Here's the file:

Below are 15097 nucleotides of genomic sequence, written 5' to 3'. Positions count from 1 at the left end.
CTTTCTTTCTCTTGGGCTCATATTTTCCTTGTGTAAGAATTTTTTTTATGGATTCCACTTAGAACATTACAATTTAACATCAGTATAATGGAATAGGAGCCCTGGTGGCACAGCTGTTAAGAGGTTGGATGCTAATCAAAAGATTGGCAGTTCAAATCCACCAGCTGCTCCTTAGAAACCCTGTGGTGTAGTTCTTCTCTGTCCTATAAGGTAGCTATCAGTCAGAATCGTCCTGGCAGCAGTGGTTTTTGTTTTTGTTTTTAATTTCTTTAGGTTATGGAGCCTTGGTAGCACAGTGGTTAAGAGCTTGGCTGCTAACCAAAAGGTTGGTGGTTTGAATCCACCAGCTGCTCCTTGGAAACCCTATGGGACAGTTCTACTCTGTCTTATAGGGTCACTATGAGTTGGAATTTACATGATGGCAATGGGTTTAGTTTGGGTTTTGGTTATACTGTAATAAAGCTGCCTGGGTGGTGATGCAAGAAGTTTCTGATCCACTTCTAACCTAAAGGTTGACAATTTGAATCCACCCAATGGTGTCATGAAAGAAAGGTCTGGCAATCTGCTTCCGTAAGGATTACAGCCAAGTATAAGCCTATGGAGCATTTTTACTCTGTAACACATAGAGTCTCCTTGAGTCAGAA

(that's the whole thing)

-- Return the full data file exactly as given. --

Below are 15097 nucleotides of genomic sequence, written 5' to 3'. Positions count from 1 at the left end.
CTTTCTTTCTCTTGGGCTCATATTTTCCTTGTGTAAGAATTTTTTTTATGGATTCCACTTAGAACATTACAATTTAACATCAGTATAATGGAATAGGAGCCCTGGTGGCACAGCTGTTAAGAGGTTGGATGCTAATCAAAAGATTGGCAGTTCAAATCCACCAGCTGCTCCTTAGAAACCCTGTGGTGTAGTTCTTCTCTGTCCTATAAGGTAGCTATCAGTCAGAATCGTCCTGGCAGCAGTGGTTTTTGTTTTTGTTTTTAATTTCTTTAGGTTATGGAGCCTTGGTAGCACAGTGGTTAAGAGCTTGGCTGCTAACCAAAAGGTTGGTGGTTTGAATCCACCAGCTGCTCCTTGGAAACCCTATGGGACAGTTCTACTCTGTCTTATAGGGTCACTATGAGTTGGAATTTACATGATGGCAATGGGTTTAGTTTGGGTTTTGGTTATACTGTAATAAAGCTGCCTGGGTGGTGATGCAAGAAGTTTCTGATCCACTTCTAACCTAAAGGTTGACAATTTGAATCCACCCAATGGTGTCATGAAAGAAAGGTCTGGCAATCTGCTTCCGTAAGGATTACAGCCAAGTATAAGCCTATGGAGCATTTTTACTCTGTAACACATAGAGTCTCCTTGAGTCAGAA